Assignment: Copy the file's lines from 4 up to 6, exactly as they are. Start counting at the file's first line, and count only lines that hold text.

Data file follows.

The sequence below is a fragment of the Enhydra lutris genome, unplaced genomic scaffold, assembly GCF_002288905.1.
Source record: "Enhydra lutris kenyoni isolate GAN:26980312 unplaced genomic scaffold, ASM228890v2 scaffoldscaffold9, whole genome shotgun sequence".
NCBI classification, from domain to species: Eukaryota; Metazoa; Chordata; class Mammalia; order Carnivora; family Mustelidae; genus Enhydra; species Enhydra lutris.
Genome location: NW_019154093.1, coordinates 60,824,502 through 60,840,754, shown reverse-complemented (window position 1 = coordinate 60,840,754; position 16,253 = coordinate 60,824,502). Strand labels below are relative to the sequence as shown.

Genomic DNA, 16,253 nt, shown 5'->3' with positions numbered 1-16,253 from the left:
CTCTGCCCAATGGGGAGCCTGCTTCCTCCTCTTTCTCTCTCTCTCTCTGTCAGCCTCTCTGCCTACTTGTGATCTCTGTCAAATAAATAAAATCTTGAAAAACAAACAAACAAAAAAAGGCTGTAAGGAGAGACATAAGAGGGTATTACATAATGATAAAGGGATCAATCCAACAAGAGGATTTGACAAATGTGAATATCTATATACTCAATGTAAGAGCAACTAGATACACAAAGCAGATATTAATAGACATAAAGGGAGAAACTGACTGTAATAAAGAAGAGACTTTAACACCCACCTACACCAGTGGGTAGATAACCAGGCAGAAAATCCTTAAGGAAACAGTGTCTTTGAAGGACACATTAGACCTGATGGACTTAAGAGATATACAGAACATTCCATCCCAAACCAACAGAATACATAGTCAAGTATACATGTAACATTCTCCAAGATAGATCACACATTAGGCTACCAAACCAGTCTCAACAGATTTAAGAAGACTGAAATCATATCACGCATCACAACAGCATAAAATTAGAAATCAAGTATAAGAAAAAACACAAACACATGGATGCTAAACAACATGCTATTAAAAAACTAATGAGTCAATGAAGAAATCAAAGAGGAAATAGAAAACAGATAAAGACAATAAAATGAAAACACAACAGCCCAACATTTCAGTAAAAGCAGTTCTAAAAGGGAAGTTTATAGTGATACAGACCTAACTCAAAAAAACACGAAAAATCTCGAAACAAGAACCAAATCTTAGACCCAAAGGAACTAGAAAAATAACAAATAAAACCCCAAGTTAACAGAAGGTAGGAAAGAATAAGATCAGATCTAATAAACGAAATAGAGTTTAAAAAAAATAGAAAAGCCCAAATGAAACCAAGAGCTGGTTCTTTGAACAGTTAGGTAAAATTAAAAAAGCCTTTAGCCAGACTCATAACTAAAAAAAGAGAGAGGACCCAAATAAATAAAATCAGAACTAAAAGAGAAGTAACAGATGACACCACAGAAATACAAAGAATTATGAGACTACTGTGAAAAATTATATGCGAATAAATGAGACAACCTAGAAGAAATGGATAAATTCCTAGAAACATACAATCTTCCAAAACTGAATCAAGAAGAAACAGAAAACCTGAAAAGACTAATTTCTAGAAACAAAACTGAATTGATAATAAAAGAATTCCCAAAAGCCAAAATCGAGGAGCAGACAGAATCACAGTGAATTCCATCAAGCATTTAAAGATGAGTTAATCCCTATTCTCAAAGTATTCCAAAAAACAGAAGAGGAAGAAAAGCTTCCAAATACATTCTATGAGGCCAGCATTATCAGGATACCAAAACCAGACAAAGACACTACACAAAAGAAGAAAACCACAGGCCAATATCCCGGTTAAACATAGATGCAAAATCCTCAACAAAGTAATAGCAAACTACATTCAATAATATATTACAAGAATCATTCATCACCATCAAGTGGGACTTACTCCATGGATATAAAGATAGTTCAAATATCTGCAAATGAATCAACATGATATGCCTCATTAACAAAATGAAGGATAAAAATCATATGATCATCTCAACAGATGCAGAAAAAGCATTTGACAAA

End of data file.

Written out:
Genome location: NW_019154093.1, coordinates 60,824,502 through 60,840,754, shown reverse-complemented (window position 1 = coordinate 60,840,754; position 16,253 = coordinate 60,824,502). Strand labels below are relative to the sequence as shown.

Genomic DNA, 16,253 nt, shown 5'->3' with positions numbered 1-16,253 from the left:
CTCTGCCCAATGGGGAGCCTGCTTCCTCCTCTTTCTCTCTCTCTCTCTGTCAGCCTCTCTGCCTACTTGTGATCTCTGTCAAATAAATAAAATCTTGAAAAACAAACAAACAAAAAAAGGCTGTAAGGAGAGACATAAGAGGGTATTACATAATGATAAAGGGATCAATCCAACAAGAGGATTTGACAAATGTGAATATCTATATACTCAATGTAAGAGCAACTAGATACACAAAGCAGATATTAATAGACATAAAGGGAGAAACTGACTGTAATAAAGAAGAGACTTTAACACCCACCTACACCAGTGGGTAGATAACCAGGCAGAAAATCCTTAAGGAAACAGTGTCTTTGAAGGACACATTAGACCTGATGGACTTAAGAGATATACAGAACATTCCATCCCAAACCAACAGAATACATAGTCAAGTATACATGTAACATTCTCCAAGATAGATCACACATTAGGCTACCAAACCAGTCTCAACAGATTTAAGAAGACTGAAATCATATCACGCATCACAACAGCATAAAATTAGAAATCAAGTATAAGAAAAAACACAAACACATGGATGCTAAACAACATGCTATTAAAAAACTAATGAGTCAATGAAGAAATCAAAGAGGAAATAGAAAACAGATAAAGACAATAAAATGAAAACACAACAGCCCAACATTTCAGTAAAAGCAGTTCTAAAAGGGAAGTTTATAGTGATACAGACCTAACTCAAAAAAACACGAAAAATCTCGAAACAAGAACCAAATCTTAGACCCAAAGGAACTAGAAAAATAACAAATAAAACCCCAAGTTAACAGAAGGTAGGAAAGAATAAGATCAGATCTAATAAACGAAATAGAGTTTAAAAAAAATAGAAAAGCCCAAATGAAACCAAGAGCTGGTTCTTTGAACAGTTAGGTAAAATTAAAAAAGCCTTTAGCCAGACTCATAACTAAAAAAAGAGAGAGGACCCAAATAAATAAAATCAGAACTAAAAGAGAAGTAACAGATGACACCACAGAAATACAAAGAATTATGAGACTACTGTGAAAAATTATATGCGAATAAATGAGACAACCTAGAAGAAATGGATAAATTCCTAGAAACATACAATCTTCCAAAACTGAATCAAGAAGAAACAGAAAACCTGAAAAGACTAATTTCTAGAAACAAAACTGAATTGATAATAAAAGAATTCCCAAAAGCCAAAATCGAGGAGCAGACAGAATCACAGTGAATTCCATCAAGCATTTAAAGATGAGTTAATCCCTATTCTCAAAGTATTCCAAAAAACAGAAGAGGAAGAAAAGCTTCCAAATACATTCTATGAGGCCAGCATTATCAGGATACCAAAACCAGACAAAGACACTACACAAAAGAAGAAAACCACAGGCCAATATCCCGGTTAAACATAGATGCAAAATCCTCAACAAAGTAATAGCAAACTACATTCAATAATATATTACAAGAATCATTCATCACCATCAAGTGGGACTTACTCCATGGATATAAAGATAGTTCAAATATCTGCAAATGAATCAACATGATATGCCTCATTAACAAAATGAAGGATAAAAATCATATGATCATCTCAACAGATGCAGAAAAAGCATTTGACAAA